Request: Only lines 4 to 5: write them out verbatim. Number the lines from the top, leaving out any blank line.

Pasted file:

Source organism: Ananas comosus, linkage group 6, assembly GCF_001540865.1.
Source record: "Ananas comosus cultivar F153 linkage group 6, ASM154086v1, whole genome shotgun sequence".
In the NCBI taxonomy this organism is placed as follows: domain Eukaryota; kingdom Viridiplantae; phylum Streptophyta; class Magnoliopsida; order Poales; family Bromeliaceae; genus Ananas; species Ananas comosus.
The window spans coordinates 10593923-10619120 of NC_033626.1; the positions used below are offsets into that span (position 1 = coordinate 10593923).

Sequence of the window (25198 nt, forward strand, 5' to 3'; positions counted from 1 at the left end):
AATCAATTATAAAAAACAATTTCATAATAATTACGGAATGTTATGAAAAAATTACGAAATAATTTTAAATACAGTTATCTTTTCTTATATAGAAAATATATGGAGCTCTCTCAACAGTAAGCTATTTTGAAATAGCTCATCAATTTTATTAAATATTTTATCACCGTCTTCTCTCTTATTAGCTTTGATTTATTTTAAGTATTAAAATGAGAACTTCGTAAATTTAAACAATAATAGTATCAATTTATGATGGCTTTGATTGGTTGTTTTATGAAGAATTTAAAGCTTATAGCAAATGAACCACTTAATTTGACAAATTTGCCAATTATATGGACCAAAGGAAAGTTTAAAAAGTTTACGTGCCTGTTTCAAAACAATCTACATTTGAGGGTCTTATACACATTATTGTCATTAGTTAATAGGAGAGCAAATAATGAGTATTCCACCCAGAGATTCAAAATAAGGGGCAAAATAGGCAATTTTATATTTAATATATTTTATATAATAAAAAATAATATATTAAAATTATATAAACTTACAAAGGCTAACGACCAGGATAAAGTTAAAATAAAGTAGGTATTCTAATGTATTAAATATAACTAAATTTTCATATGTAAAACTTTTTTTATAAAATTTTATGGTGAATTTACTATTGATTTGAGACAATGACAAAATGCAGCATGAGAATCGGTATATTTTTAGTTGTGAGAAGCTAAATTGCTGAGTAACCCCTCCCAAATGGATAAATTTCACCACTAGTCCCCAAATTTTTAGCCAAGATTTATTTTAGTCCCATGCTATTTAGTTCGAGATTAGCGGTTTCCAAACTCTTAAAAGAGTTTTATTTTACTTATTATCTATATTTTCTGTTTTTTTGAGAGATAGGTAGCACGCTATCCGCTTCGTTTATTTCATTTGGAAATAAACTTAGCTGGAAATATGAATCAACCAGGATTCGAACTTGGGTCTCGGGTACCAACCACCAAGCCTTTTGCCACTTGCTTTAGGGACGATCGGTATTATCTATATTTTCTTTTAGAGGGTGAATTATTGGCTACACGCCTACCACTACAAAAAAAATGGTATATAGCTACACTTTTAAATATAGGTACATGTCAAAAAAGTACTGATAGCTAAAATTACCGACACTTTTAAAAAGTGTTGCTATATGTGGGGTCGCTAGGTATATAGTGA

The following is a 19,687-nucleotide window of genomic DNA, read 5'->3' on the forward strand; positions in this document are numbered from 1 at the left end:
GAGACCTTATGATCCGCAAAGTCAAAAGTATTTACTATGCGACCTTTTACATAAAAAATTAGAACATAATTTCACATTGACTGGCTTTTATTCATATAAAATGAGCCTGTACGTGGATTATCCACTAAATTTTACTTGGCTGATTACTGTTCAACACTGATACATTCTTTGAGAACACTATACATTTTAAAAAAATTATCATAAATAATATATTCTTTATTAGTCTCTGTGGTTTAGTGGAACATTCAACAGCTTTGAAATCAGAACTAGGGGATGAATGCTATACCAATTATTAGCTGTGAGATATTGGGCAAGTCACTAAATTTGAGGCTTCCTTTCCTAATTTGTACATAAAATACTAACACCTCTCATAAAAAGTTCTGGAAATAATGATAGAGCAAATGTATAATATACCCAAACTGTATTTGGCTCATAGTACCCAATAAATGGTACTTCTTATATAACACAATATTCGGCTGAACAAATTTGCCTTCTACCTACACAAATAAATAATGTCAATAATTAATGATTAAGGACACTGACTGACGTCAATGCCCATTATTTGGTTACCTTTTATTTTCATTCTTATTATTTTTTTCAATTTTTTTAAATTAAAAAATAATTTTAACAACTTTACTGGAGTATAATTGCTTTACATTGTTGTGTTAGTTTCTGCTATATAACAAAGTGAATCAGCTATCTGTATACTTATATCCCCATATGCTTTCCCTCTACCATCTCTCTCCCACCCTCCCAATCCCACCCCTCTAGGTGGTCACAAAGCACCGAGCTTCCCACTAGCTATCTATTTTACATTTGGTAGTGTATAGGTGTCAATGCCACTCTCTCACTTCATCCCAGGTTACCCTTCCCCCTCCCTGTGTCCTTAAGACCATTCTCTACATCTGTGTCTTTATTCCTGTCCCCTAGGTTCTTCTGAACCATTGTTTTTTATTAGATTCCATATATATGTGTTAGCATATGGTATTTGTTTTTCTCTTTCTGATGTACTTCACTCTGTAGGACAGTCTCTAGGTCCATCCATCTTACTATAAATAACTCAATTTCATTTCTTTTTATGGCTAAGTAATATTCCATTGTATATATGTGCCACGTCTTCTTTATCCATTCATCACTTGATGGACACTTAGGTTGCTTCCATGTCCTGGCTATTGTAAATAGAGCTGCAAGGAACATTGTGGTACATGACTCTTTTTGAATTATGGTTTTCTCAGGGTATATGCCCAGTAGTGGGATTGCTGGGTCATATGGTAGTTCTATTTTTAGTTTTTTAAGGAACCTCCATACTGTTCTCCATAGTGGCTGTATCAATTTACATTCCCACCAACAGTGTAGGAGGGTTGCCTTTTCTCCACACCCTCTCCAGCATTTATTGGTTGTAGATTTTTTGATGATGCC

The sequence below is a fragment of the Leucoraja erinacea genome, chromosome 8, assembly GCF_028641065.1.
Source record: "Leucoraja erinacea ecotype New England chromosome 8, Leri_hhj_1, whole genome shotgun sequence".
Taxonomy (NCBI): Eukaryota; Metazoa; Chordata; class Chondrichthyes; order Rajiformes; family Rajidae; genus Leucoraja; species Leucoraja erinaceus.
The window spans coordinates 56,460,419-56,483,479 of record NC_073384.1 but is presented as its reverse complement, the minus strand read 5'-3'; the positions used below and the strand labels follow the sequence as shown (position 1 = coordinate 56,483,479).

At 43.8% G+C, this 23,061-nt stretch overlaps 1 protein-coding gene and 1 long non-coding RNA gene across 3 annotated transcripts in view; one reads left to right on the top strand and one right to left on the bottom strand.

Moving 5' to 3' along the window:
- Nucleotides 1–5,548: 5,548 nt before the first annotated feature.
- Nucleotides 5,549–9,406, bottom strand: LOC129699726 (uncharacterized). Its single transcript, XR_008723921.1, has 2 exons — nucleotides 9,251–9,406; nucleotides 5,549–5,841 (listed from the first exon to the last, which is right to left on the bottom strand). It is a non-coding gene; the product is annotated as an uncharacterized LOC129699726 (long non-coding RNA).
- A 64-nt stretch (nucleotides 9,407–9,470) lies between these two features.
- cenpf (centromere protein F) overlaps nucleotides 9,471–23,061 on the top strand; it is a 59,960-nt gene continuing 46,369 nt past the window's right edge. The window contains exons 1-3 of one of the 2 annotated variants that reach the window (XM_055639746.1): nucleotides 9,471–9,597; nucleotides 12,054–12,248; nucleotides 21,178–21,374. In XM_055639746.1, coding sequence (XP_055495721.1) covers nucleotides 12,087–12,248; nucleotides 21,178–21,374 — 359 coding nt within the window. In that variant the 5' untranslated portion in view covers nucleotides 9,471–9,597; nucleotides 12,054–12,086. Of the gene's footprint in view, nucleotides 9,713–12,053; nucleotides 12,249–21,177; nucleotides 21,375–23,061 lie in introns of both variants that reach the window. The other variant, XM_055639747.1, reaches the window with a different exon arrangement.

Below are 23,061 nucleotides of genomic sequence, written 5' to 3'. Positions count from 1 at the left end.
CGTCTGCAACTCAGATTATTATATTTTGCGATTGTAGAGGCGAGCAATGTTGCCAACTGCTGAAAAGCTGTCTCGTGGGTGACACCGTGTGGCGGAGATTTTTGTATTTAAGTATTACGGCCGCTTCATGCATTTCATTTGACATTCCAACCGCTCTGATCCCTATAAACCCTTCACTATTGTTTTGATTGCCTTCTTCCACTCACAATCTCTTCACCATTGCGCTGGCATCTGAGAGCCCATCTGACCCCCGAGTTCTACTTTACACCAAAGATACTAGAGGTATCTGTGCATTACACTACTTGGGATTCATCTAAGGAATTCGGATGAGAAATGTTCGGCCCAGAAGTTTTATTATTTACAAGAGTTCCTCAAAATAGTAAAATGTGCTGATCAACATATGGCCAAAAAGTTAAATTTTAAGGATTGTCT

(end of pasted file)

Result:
The window spans coordinates 10593923-10619120 of NC_033626.1; the positions used below are offsets into that span (position 1 = coordinate 10593923).

Sequence of the window (25198 nt, forward strand, 5' to 3'; positions counted from 1 at the left end):